Colorado Springs Residents Embrace the ‘Tiny Homes’ Movement

Colorado Springs Residents Embrace the 'Tiny Homes' Movement

COLORADO SPRINGS — In the beautiful landscapes of Southern Colorado, a new housing trend is quietly taking shape. As the traditional costs of homeownership and apartment renting continue to rise, many residents are embracing an alternative way of living that speaks to both affordability and a minimalist lifestyle: the ‘tiny homes’ movement.

The tiny home revolution is not entirely new, but it’s gathering momentum as people search for solutions to the housing crunch. The average price of a home in Colorado Springs skyrocketed to $555,403 in July of 2023, according to In stark contrast, the price of owning a tiny home in Colorado ranges between $30,000 and $95,000, as reported by

“Over time it’s kind of grown, it’s still kind of a niche market,” said Sophia Dondi, the Customer Satisfaction Manager with Tumbleweed Tiny House Company. “But a lot of people are shifting that vision of the American Dream, and maybe it’s not the 5 bed 4 bath house; it’s something much smaller.”

The Tumbleweed Tiny House Company specializes in building tiny houses on wheels, each spanning just 400 square feet. Despite the limited space, these homes are designed with ingenuity, maximizing the space with loft bedrooms, compact kitchens, and ingenious storage solutions.

Dondi believes that this trend is more than a fleeting interest, seeing it as a sustainable solution to the region’s housing problems. “There is always going to be a need for housing, there is always going to be a need for affordable housing. People are definitely going to need a different option,” she said.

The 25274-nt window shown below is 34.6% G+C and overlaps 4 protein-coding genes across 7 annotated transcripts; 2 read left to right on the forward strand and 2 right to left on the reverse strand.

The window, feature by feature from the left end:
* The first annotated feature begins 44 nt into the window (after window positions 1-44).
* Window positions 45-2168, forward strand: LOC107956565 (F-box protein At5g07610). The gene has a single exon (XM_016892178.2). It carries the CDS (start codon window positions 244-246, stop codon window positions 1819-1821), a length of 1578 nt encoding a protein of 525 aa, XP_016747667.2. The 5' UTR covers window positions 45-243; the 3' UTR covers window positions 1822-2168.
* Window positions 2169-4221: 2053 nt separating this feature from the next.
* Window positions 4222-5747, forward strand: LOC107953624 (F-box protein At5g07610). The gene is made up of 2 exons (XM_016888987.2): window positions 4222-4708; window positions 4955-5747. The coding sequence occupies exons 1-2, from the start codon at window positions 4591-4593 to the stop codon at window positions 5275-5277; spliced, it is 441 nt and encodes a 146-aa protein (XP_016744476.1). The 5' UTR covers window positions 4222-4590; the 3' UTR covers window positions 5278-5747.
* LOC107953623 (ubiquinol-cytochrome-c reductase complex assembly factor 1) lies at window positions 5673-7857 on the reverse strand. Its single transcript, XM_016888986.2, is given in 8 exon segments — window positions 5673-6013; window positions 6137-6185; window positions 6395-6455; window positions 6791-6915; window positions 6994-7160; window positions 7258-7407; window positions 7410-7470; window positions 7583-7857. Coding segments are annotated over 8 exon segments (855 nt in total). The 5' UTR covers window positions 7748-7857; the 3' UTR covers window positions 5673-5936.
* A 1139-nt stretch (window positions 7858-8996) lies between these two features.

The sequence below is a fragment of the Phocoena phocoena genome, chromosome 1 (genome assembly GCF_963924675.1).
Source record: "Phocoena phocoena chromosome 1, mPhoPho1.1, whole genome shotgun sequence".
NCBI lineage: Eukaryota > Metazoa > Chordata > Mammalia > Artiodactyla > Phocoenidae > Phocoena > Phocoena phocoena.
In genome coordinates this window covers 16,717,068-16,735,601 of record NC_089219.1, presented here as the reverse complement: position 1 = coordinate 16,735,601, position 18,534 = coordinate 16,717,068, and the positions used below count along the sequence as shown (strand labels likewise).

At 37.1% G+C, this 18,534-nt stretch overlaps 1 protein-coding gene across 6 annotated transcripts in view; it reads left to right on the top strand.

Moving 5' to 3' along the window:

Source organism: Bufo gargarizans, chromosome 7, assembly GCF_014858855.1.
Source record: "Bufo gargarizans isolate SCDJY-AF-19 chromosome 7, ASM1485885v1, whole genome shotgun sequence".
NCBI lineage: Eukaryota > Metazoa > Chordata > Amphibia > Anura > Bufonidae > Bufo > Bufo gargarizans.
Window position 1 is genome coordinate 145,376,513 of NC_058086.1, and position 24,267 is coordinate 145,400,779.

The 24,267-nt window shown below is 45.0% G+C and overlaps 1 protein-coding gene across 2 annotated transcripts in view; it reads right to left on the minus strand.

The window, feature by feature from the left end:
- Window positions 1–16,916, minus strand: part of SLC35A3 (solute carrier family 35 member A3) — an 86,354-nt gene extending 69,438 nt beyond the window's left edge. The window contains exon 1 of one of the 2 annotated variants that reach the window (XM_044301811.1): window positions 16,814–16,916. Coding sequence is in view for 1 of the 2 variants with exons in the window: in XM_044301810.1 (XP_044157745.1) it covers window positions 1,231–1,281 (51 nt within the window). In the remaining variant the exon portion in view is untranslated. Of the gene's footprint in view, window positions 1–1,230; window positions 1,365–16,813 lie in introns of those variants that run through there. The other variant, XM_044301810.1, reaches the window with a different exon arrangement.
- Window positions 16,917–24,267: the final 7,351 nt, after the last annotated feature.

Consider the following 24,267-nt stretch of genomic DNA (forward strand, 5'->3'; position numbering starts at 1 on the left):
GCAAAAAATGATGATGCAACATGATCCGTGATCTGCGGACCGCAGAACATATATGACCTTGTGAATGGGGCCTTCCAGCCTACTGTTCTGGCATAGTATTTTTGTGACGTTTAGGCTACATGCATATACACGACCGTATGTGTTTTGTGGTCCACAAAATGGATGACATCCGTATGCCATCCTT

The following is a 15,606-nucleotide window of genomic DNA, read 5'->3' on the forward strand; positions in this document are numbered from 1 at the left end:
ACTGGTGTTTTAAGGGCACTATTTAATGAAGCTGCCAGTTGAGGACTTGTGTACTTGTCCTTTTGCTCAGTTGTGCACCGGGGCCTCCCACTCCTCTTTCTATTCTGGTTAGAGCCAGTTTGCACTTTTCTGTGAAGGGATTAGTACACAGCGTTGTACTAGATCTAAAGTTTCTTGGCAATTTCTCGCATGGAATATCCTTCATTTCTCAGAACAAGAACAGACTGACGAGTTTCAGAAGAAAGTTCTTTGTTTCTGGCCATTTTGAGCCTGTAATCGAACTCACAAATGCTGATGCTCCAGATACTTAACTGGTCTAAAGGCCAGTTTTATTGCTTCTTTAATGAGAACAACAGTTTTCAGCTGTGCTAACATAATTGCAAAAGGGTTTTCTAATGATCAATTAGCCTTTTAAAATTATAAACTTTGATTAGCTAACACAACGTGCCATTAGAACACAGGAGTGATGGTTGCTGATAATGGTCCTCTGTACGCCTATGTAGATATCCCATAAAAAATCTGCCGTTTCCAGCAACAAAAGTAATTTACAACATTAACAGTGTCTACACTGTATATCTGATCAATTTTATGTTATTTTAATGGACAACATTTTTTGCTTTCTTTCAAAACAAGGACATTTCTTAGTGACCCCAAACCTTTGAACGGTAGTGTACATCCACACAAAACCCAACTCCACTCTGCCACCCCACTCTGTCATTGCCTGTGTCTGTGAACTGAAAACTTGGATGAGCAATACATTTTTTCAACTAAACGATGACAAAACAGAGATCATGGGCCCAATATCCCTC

Tumbleweed, along with several other tiny home builders, has seen a steady increase in demand for their services, tracing the trend back to 2017.

This movement is more than just a housing trend; it’s a new way of life for some Colorado Springs residents like Gina Lancaster. She has lived in her tiny home for the last year after experiencing financial hardship. “Living in a tiny house, and being homeless at one point in time, this has been the best blessing I have ever been,” she said.

For Lancaster, the transition to a tiny home wasn’t just about saving money; it was about finding a new, sustainable way of living. “Living in a 4000 square foot house in Peyton, that was a bit much,” said Lancaster. “You have a house; it’s just smaller.”

The tiny home movement in Colorado Springs represents more than a response to high housing costs; it’s a shift in mindset, a reevaluation of needs, and a fresh approach to living.

Those interested in learning more about this trend can explore the tiny house show in Colorado Springs from August 17-19 at the Norris Penrose Event Center. The show promises to offer a glimpse into the world of tiny living, showcasing innovative designs, practical solutions, and a community of people embracing a new way of life.

In a time when housing affordability has become a major concern, tiny homes offer an intriguing alternative that combines financial savvy with a novel lifestyle choice. It is a movement that appears to be growing, and for many, it’s becoming not just an option but a way of life.

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